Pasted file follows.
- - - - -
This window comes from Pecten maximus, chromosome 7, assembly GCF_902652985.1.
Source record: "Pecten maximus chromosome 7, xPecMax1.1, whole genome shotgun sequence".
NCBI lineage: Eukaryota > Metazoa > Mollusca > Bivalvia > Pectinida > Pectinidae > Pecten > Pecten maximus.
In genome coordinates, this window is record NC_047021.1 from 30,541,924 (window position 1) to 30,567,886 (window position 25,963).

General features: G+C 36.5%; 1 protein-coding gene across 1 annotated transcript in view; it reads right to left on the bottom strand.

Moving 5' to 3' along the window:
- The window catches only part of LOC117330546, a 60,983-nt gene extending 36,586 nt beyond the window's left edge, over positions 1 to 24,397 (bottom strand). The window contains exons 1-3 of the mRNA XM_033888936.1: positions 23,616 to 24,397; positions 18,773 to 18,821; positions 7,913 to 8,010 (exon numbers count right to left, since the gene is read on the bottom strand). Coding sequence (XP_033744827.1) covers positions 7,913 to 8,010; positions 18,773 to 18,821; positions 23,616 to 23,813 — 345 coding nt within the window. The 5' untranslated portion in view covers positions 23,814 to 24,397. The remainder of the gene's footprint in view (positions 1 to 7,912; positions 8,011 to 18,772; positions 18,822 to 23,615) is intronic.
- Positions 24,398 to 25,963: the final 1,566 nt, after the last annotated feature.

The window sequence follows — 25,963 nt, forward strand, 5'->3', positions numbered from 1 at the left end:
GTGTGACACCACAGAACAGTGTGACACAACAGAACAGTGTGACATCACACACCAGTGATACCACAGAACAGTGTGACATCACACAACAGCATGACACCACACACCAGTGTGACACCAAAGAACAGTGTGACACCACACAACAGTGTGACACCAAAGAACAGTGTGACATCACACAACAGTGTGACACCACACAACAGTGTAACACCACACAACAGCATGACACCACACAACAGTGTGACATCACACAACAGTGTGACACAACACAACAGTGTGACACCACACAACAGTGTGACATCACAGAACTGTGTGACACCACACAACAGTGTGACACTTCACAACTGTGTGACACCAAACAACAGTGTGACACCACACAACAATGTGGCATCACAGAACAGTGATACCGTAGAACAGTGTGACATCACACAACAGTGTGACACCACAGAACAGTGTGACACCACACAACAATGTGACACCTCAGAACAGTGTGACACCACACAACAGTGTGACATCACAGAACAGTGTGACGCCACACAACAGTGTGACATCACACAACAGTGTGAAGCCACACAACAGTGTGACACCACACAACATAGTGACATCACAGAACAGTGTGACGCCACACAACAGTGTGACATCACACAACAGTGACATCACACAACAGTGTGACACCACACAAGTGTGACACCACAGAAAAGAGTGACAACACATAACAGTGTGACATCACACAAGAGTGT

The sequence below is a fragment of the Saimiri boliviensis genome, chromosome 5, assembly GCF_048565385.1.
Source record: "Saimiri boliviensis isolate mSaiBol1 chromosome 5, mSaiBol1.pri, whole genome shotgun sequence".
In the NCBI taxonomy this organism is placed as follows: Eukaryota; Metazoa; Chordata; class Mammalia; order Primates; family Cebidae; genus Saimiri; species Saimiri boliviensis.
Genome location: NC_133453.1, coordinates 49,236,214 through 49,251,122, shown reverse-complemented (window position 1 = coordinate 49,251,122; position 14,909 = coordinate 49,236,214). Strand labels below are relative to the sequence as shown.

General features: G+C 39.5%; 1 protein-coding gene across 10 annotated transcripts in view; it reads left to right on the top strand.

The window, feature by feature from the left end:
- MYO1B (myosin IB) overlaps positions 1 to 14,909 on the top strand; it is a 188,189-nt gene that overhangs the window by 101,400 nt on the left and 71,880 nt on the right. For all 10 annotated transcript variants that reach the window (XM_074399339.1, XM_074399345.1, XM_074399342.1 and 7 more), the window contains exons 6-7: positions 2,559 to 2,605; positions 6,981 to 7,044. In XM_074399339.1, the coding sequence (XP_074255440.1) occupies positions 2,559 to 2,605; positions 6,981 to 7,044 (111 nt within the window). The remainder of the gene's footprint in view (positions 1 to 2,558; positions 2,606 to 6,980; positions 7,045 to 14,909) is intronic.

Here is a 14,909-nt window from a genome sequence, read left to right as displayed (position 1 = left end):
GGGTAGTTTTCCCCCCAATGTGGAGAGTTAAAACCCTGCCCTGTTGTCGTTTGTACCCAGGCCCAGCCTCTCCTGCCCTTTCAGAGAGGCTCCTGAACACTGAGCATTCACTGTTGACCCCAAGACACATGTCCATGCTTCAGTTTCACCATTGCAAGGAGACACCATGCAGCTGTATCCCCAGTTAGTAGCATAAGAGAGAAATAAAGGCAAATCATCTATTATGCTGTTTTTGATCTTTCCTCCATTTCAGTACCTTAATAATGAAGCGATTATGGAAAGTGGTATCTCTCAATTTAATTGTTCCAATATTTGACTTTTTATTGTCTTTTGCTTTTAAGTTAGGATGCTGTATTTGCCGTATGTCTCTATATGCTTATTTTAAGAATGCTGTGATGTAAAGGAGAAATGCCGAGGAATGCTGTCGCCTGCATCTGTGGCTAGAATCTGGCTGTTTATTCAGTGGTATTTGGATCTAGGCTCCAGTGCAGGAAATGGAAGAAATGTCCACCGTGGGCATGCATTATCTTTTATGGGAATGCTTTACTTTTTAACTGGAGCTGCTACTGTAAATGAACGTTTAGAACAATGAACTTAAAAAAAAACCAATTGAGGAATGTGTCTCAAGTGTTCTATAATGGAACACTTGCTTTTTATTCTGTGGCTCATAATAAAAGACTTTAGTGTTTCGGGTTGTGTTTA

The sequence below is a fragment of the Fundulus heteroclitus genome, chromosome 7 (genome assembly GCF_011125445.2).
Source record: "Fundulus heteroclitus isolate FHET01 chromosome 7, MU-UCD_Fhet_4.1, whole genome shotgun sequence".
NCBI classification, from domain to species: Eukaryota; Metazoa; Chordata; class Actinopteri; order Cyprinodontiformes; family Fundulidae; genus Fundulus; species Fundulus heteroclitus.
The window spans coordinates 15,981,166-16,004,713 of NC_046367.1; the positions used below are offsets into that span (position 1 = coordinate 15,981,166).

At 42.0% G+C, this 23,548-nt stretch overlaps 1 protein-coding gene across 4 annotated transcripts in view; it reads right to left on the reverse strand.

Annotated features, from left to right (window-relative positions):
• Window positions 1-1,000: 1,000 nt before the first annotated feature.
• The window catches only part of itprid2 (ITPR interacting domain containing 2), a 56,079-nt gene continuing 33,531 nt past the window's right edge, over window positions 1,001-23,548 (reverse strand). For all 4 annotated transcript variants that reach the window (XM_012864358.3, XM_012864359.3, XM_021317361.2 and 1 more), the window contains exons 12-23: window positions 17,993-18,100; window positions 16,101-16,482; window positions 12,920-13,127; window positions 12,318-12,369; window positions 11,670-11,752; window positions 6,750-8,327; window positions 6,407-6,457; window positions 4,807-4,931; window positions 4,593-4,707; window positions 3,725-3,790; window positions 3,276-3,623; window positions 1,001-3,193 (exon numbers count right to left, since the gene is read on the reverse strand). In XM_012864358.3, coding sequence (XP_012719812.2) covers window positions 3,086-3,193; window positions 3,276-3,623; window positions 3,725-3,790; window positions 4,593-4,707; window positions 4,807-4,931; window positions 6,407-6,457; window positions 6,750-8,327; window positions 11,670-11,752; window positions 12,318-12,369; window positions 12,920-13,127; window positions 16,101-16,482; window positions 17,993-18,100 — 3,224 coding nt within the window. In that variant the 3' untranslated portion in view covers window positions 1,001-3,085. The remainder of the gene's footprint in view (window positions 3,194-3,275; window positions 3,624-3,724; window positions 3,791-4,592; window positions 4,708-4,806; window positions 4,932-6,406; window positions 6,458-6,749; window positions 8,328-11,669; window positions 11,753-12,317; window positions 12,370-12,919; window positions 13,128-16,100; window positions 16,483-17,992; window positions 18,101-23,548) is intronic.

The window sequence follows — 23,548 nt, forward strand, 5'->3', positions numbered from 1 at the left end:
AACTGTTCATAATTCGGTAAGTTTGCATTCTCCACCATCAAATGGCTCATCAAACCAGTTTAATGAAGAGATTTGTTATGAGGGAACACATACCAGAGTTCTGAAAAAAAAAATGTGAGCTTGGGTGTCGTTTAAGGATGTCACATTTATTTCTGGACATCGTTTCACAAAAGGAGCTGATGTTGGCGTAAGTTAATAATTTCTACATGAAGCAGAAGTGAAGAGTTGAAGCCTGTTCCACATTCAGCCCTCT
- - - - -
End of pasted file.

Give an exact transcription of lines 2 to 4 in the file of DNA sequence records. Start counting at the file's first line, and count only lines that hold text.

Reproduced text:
Source record: "Pecten maximus chromosome 7, xPecMax1.1, whole genome shotgun sequence".
NCBI lineage: Eukaryota > Metazoa > Mollusca > Bivalvia > Pectinida > Pectinidae > Pecten > Pecten maximus.
In genome coordinates, this window is record NC_047021.1 from 30,541,924 (window position 1) to 30,567,886 (window position 25,963).